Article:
AD

The Seoul National Theatre’s production of The Music Man

PANELIST
Stafford Lumsden (The Chosun Bimbo)

MAIN TOPIC
The Chosun Bimbo

Bimbo in The News

Ansan Asia Town
Apartment deal

NEWS AND STUFF

[BREAKING NEWS] Lone Star NOT GUILTY (Marmot)

Hyundai Chairman “pays” for his Crimes

NYT: Beef Agreement Near, No Beef Over 30 Mos.

Attendance at Protests Plummets


Ask a Korean:
The graph is estimated attendance to protest by date, and notes associated with the date. Blue bar is the attendance estimated by the police, and gray bar is the attendance estimated by the protest organizers.

Anti-US Groups Linked to Beef Protests (ROK Drop)

With links to pro-North Korean groups

Chosun Ilbo:

The People’s Association for Measures Against Mad Cow Disease on Wednesday issued an ultimatum against the Lee Myung-bak administration, demanding the scrapping of the Korea-U.S. beef accord and the start of all-out renegotiations of the accord with the U.S. by June 20. “If the government decides to ignore the mandate from the people, who hold the sovereign power in this country, we will not hesitate to launch a campaign to drive President Lee Myung-bak out of office,” it said in a statement. The association has been acting as if it has been leading the candlelight vigils. (…)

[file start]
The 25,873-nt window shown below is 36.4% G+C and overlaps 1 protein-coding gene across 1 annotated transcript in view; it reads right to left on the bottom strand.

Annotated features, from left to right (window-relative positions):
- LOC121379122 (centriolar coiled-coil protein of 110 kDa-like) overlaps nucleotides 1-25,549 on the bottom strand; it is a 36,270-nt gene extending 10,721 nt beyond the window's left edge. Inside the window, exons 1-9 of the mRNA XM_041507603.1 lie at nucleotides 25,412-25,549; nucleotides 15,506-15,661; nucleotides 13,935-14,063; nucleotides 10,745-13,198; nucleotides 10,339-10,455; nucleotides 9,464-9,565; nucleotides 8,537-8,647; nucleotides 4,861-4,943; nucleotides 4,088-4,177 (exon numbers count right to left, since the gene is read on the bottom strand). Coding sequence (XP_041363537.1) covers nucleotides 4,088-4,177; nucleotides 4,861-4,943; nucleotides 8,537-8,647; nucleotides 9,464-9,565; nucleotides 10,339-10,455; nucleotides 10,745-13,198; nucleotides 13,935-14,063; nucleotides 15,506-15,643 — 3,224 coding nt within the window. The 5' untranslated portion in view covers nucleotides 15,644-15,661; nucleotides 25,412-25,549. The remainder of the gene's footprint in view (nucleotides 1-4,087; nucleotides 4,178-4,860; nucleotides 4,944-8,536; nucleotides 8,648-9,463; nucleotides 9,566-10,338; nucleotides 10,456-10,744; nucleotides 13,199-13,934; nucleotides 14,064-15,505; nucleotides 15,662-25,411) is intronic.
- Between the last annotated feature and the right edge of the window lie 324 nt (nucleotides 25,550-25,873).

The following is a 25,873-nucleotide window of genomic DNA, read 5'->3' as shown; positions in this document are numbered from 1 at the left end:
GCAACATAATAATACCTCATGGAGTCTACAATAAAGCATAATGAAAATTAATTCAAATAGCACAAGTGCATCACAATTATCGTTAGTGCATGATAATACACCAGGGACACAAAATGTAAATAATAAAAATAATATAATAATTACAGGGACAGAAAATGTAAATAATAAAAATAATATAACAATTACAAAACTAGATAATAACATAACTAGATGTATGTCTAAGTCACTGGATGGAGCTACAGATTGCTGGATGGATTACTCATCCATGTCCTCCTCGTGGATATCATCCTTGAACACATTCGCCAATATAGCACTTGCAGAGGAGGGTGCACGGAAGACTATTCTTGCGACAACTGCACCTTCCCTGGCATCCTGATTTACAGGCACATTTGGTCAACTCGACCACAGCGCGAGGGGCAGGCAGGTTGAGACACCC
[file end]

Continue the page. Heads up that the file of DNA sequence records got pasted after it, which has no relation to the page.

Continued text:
A search through the association’s Internet homepage reveals that it was launched on May 6 following a proposal by the People’s Solidarity for Participatory Democracy and another civic group called the Korea Progressive Coalition. The coalition was created in September of last year after pro-North Korean groups such as Hanchongryun, the Solidarity for the Practice of the South-North Joint Declaration and other civic groups got together. The co-chairperson of the coalition, Oh Jong-ryeol, takes center stage during news conferences or rallies protesting against U.S. beef imports, acting as if he is the head of the People’s Association for Measures Against Mad Cow Disease. A search through newspaper archives reveals that Oh had served as co-chair of a citizens’ movement to close down a U.S. military bombing range in Maehyang-ri in 2001. He co-chaired another citizens’ task force protesting the accidental killings of two Korean schoolgirls by a U.S. armored car in 2002, yet another citizens’ task force seeking to nullify an impeachment motion against former President Roh Moo-hyun in 2004, an anti-APEC movement and a group opposed to the expansion of a U.S. military base in Pyeongtaek in 2005, and another movement opposed to the Korea-U.S. free trade agreement in 2006. He is a professional “co-chairperson.” And it is obvious what types of groups he has co-chaired.